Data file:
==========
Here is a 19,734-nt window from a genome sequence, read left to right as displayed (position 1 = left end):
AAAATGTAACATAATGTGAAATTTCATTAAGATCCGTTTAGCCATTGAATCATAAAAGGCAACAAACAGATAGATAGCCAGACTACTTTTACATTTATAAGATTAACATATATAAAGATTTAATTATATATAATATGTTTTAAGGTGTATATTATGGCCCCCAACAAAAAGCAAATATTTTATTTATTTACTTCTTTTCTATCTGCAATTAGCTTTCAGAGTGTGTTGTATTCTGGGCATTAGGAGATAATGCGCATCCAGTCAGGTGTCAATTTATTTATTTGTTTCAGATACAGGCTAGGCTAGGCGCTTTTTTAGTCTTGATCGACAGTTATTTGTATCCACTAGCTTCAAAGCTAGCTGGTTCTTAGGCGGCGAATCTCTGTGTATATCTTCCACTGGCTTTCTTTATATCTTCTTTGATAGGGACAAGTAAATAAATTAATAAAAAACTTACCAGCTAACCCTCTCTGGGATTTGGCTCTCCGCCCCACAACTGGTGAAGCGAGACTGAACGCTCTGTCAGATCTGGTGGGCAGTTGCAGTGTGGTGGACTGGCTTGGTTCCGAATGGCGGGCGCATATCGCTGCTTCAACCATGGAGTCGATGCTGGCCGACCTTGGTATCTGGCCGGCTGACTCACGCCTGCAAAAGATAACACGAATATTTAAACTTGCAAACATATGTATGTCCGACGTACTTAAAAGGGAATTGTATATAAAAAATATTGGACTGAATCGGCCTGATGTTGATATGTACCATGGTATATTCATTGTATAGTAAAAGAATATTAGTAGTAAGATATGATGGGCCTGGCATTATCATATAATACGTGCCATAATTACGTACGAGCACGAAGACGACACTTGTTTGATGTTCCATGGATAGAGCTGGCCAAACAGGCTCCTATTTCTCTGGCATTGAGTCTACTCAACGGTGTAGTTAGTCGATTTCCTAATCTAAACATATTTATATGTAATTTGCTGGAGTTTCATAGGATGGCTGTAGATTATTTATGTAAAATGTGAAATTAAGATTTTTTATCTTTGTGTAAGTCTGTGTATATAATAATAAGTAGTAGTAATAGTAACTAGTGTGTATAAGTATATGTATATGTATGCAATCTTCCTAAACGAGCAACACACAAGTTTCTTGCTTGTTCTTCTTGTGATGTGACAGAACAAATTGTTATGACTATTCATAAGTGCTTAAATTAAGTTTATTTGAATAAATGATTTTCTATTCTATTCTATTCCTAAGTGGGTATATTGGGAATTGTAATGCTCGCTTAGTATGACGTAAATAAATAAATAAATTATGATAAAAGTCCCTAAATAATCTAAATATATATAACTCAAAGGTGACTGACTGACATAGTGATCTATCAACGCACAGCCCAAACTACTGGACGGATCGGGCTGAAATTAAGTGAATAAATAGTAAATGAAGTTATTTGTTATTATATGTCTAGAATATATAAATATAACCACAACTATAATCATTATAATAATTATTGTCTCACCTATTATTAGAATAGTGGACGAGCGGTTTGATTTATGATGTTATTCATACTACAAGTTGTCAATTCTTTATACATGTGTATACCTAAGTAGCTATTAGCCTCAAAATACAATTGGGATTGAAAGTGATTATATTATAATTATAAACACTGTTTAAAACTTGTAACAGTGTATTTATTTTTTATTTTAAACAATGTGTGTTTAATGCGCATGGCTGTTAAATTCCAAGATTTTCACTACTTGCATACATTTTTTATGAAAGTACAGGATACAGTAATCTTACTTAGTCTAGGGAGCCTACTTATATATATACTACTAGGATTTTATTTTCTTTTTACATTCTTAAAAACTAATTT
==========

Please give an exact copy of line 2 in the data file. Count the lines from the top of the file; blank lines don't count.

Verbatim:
AAAATGTAACATAATGTGAAATTTCATTAAGATCCGTTTAGCCATTGAATCATAAAAGGCAACAAACAGATAGATAGCCAGACTACTTTTACATTTATAAGATTAACATATATAAAGATTTAATTATATATAATATGTTTTAAGGTGTATATTATGGCCCCCAACAAAAAGCAAATATTTTATTTATTTACTTCTTTTCTATCTGCAATTAGCTTTCAGAGTGTGTTGTATTCTGGGCATTAGGAGATAATGCGCATCCAGTCAGGTGTCAATTTATTTATTTGTTTCAGATACAGGCTAGGCTAGGCGCTTTTTTAGTCTTGATCGACAGTTATTTGTATCCACTAGCTTCAAAGCTAGCTGGTTCTTAGGCGGCGAATCTCTGTGTATATCTTCCACTGGCTTTCTTTATATCTTCTTTGATAGGGACAAGTAAATAAATTAATAAAAAACTTACCAGCTAACCCTCTCTGGGATTTGGCTCTCCGCCCCACAACTGGTGAAGCGAGACTGAACGCTCTGTCAGATCTGGTGGGCAGTTGCAGTGTGGTGGACTGGCTTGGTTCCGAATGGCGGGCGCATATCGCTGCTTCAACCATGGAGTCGATGCTGGCCGACCTTGGTATCTGGCCGGCTGACTCACGCCTGCAAAAGATAACACGAATATTTAAACTTGCAAACATATGTATGTCCGACGTACTTAAAAGGGAATTGTATATAAAAAATATTGGACTGAATCGGCCTGATGTTGATATGTACCATGGTATATTCATTGTATAGTAAAAGAATATTAGTAGTAAGATATGATGGGCCTGGCATTATCATATAATACGTGCCATAATTACGTACGAGCACGAAGACGACACTTGTTTGATGTTCCATGGATAGAGCTGGCCAAACAGGCTCCTATTTCTCTGGCATTGAGTCTACTCAACGGTGTAGTTAGTCGATTTCCTAATCTAAACATATTTATATGTAATTTGCTGGAGTTTCATAGGATGGCTGTAGATTATTTATGTAAAATGTGAAATTAAGATTTTTTATCTTTGTGTAAGTCTGTGTATATAATAATAAGTAGTAGTAATAGTAACTAGTGTGTATAAGTATATGTATATGTATGCAATCTTCCTAAACGAGCAACACACAAGTTTCTTGCTTGTTCTTCTTGTGATGTGACAGAACAAATTGTTATGACTATTCATAAGTGCTTAAATTAAGTTTATTTGAATAAATGATTTTCTATTCTATTCTATTCCTAAGTGGGTATATTGGGAATTGTAATGCTCGCTTAGTATGACGTAAATAAATAAATAAATTATGATAAAAGTCCCTAAATAATCTAAATATATATAACTCAAAGGTGACTGACTGACATAGTGATCTATCAACGCACAGCCCAAACTACTGGACGGATCGGGCTGAAATTAAGTGAATAAATAGTAAATGAAGTTATTTGTTATTATATGTCTAGAATATATAAATATAACCACAACTATAATCATTATAATAATTATTGTCTCACCTATTATTAGAATAGTGGACGAGCGGTTTGATTTATGATGTTATTCATACTACAAGTTGTCAATTCTTTATACATGTGTATACCTAAGTAGCTATTAGCCTCAAAATACAATTGGGATTGAAAGTGATTATATTATAATTATAAACACTGTTTAAAACTTGTAACAGTGTATTTATTTTTTATTTTAAACAATGTGTGTTTAATGCGCATGGCTGTTAAATTCCAAGATTTTCACTACTTGCATACATTTTTTATGAAAGTACAGGATACAGTAATCTTACTTAGTCTAGGGAGCCTACTTATATATATACTACTAGGATTTTATTTTCTTTTTACATTCTTAAAAACTAATTT